Leonhardt’s conclusion is most interesting: “That so many are complaining about the situation is not a sign that something is wrong with the American economy. It is a sign that corporate executives have grown so accustomed to a low-wage economy that many believe anything else is unnatural.”
So, returning to the complaints quoted at the beginning of Leonhardt’s article and the complaint voiced to my daughter by the local restauranteur, what they are REALLY saying is, “I can’t hire anyone…” at the wages I want to pay!
The zombie economic analysis of the slow job growth reported for April starts with an unstated assumption that unemployment is VOLUNTARY --- that people refuse to look for jobs if the “compensation” for staying at home is high enough. This assertion was the basis of all economic analysis of depressions during the 19th and 20th centuries (until the great depression of the 1930s) whenever the economy experienced business cycle downturns (known in the 19th century as CRISES). The solution according to economists of that era was always to cut wages --- and the economic analysis of continued unemployment when the economy was depressed was that wages did not fall enough.
Despite the fact that John Maynard Keynes and his followers had demonstrated that this was a nonsensical argument, this point of view keeps rising from the dead over and over again. [For what I hope is a relatively concise presentation and refutation of that set of arguments see the book I co-authored with Howard and Paul Sherman, Principles of Macroeconomics: Activist vs. Austerity Policies, 2nd edition (NY: Routledge, 2019): Chs. 3 and 4.]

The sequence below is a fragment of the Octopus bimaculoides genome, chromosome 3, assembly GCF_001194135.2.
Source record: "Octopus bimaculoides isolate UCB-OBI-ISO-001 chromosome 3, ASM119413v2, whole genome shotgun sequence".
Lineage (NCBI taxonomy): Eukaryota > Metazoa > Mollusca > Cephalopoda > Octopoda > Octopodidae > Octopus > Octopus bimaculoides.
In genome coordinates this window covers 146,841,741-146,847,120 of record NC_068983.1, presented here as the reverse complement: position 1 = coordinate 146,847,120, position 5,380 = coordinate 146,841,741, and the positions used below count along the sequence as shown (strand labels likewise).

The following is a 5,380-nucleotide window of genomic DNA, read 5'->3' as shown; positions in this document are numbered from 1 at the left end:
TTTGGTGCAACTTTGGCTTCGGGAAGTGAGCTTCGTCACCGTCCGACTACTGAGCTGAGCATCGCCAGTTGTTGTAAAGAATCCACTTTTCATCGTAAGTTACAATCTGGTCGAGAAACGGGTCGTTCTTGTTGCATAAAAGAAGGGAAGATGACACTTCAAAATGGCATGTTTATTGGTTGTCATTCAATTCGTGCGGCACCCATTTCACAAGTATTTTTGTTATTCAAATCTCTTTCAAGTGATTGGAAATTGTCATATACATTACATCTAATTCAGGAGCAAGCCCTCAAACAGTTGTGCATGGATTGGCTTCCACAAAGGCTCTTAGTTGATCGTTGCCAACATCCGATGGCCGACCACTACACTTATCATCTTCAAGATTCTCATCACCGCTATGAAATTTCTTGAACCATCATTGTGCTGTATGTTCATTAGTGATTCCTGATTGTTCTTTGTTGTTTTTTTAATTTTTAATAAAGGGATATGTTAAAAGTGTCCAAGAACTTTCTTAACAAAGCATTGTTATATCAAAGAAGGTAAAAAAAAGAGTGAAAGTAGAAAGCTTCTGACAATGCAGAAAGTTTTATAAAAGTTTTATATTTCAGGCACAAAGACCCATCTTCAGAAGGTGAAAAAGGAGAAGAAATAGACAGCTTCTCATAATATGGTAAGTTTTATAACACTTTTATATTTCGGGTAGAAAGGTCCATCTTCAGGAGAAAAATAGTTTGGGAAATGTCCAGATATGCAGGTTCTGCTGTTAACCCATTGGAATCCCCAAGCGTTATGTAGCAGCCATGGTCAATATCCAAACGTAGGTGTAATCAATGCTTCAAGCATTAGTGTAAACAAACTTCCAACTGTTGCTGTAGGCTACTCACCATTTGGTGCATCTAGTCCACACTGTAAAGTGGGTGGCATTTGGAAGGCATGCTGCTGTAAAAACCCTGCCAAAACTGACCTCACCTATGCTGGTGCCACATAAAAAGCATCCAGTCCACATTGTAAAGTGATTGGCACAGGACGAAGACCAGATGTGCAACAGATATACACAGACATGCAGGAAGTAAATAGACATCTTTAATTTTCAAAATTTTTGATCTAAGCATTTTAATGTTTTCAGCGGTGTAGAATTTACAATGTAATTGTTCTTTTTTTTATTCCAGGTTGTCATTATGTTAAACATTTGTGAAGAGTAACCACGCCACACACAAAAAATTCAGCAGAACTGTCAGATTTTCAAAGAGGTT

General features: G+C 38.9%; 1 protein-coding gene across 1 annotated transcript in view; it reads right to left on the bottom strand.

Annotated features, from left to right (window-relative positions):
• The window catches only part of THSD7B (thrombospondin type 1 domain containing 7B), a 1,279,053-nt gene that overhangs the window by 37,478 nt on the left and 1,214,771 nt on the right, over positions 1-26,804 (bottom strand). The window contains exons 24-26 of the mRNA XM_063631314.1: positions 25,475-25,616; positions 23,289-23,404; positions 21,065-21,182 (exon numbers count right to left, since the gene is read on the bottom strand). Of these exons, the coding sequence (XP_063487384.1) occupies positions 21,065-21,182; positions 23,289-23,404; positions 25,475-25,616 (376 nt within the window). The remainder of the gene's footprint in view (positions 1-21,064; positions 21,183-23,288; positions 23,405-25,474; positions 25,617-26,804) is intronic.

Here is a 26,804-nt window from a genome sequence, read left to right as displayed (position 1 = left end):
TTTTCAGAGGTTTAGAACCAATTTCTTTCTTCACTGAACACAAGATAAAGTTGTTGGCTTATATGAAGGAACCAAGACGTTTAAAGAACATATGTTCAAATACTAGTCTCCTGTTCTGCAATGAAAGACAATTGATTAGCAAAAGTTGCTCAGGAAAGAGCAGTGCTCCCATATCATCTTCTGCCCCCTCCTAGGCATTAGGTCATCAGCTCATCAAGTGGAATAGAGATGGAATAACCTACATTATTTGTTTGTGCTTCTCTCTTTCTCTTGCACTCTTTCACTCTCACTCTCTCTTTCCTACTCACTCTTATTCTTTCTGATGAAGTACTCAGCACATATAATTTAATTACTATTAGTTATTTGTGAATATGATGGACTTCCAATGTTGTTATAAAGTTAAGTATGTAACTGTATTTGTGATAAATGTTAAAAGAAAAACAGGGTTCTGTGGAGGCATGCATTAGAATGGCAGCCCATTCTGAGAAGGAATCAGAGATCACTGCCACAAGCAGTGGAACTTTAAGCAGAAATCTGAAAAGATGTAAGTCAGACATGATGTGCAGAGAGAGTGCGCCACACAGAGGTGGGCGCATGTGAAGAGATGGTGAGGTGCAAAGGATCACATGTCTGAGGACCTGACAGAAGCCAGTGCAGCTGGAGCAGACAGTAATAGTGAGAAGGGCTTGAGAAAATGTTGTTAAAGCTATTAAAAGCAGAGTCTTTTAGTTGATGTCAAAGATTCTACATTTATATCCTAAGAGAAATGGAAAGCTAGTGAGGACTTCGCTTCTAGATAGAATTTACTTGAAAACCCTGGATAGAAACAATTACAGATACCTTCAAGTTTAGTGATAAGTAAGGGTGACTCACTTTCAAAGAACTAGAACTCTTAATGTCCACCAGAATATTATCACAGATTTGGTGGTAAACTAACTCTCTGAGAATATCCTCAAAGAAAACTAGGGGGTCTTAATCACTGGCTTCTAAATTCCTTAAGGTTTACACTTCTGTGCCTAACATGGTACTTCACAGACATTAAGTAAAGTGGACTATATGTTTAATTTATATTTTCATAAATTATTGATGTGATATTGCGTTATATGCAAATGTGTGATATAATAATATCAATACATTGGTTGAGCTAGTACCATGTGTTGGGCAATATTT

Well, here’s another test. After August 1 of 2020, the extra unemployment compensation of $600 a week disappeared. According to this analysis, there should have been a jump in employment because the extra money wasn’t there anymore. In fact, just the opposite happened. Between February of 2020 and April of that same year, the economy lost over 22 million jobs. With the efforts made to pump money into the economy (the CARES act), employment rebounded partially. Between April and August of last year, about 11 million jobs were created. After the extra compensation ceased at the end of July of last year, the rate of job growth virtually stagnated. Only about 1.6 million jobs were created during that period when the extra $600 was gone – from August through January. In other words, there is NO EVIDENCE (zilch, nothing) to support the argument that generous unemployment compensation slowed job growth after April 2020 nor that the removal of that extra compensation for “doing nothing” encouraged (forced?) more unemployed workers to take jobs. [This information is available from the Federal Reserve Bank of Saint Louis – the data is available on line as FRED – the specific table is at https://fred.stlouisfed.org/series/PAYEMS]